Every time I drive the Pali Highway toward Kailua, I glance at the sign that reads, “Queen Emma Summer Palace.” But, until now, something’s always stopped me from turning into the property.
This time, though, I made the effort to visit this charming Victorian Era home (maybe because the venue offered free admission that day), and I’m so glad I did! Here’s what I learned during my visit to this incredible site:
The Hawaiian name for the Queen Emma Summer Palace in Honolulu is Hanaiakamalama (The Foster Child of the Moon), and it served as a retreat for Queen Emma of Hawaii from 1857 to 1885, as well as for her husband King Kamehameha IV, and their son, Prince Albert Edward.
The home was actually built in 1848 by John Lewis, a part-Hawaiian businessman, who purchased the property from the Hawaiian Government. According to the Lewis family, the house frame and siding were cut in Boston and shipped to Hawaii via Cape Horn.
In 1850, the property was sold to Queen Emma’s uncle, John Young II, for $6,000 and given the Hawaiian name, named after his ancestral home on the island of Hawaii. In 1857, Young, then childless, willed the home to his niece, Emma.
Today, the house is a museum which displays Queen Emma’s possessions, along with those of her husband, son, and other members of the Hawaiian royal families. According to my tour guide, about 75% of the items belonged to Queen Emma and her family. The remaining 25% are pieces that are representative of the Victorian Era. She mentioned that all of the items on display are original, which just added to the beauty of the venue.
We were lucky enough to wander through all the rooms in the home:
Entrance Hall – feather standards (kahili); royal coat of arms.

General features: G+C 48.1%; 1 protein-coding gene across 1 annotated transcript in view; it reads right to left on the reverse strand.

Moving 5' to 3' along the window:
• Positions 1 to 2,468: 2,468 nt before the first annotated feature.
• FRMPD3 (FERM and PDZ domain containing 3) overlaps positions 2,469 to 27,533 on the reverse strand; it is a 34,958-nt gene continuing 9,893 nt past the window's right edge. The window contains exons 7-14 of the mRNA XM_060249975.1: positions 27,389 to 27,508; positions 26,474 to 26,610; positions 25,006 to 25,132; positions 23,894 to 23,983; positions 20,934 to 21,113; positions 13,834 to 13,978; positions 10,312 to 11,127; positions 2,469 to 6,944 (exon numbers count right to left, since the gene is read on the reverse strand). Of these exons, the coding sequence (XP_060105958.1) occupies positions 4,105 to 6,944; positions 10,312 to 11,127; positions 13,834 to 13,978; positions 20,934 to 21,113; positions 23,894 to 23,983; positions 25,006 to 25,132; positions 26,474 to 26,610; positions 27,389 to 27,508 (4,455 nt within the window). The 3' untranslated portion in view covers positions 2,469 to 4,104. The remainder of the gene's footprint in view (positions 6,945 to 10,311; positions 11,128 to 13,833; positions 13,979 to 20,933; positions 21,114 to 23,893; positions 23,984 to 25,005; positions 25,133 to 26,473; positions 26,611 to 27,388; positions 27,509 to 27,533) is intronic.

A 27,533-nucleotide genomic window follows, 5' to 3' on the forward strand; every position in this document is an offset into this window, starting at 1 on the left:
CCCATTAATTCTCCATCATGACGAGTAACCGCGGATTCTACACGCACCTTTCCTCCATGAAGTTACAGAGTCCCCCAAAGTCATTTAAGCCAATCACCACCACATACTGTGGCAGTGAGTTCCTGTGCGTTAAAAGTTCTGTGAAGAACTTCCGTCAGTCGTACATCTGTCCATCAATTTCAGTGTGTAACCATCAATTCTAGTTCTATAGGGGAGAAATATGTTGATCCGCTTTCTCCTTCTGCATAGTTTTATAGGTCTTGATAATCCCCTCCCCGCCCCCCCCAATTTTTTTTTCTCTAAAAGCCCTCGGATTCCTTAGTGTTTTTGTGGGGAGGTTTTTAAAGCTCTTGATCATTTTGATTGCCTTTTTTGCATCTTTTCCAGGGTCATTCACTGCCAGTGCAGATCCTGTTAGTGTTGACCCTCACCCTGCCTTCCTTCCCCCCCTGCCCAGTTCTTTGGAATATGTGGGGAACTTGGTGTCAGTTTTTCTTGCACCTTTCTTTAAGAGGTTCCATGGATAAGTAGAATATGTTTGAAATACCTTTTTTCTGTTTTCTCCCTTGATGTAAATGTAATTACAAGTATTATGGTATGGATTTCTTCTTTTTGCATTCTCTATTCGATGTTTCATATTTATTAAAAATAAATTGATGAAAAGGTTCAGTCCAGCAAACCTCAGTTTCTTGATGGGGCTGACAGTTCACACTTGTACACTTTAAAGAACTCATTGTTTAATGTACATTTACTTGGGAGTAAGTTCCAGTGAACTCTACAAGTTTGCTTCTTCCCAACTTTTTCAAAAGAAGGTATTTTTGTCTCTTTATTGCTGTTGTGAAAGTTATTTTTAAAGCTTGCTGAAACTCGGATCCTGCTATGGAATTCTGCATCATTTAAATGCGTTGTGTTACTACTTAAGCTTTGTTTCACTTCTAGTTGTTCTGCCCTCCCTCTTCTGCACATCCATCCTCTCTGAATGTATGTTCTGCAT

Front Bedroom (originally the Dining Room) – Large bed of Acacia koa; Prince Albert’s cradle; Queen Emma’s sleigh bed; Prince Albert Edward’s bathtub
Parlor – Queen Emma’s baby grand piano; 3 feather capes; koa dining table and chairs; imari porcelain jardinière given by Emperor Meiji to King Kalakaua
Cloak Room – Royal feather cloak
Back Bedroom – Queen Emma’s koa bed; Prince Albert Edward’s koa crib; display cabinet with Prince Albert’s velvet suit, etc.
Center Hall – Silver christening vessel given by Queen Victoria; tiger claw necklace; stereopticon given by Napoleon III on Queen Emma’s visit to France in 1865; kapa cloth artifacts; feather standards (kahili)
Edinburgh Room – Royal cabinet with china given by Queen Victoria; rosewood furniture; piano; chair and settee
As a treat, we even had the opportunity to see Queen Emma’s actual gown from her 1856 wedding!
If you’ve booked a Circle Island Tour through Hawaii Aloha Travel, a detour to the Queen Emma Summer Palace in Honolulu would be a great “add-on” to your trip. Make sure you ask your tour guide if a visit to the venue would be possible.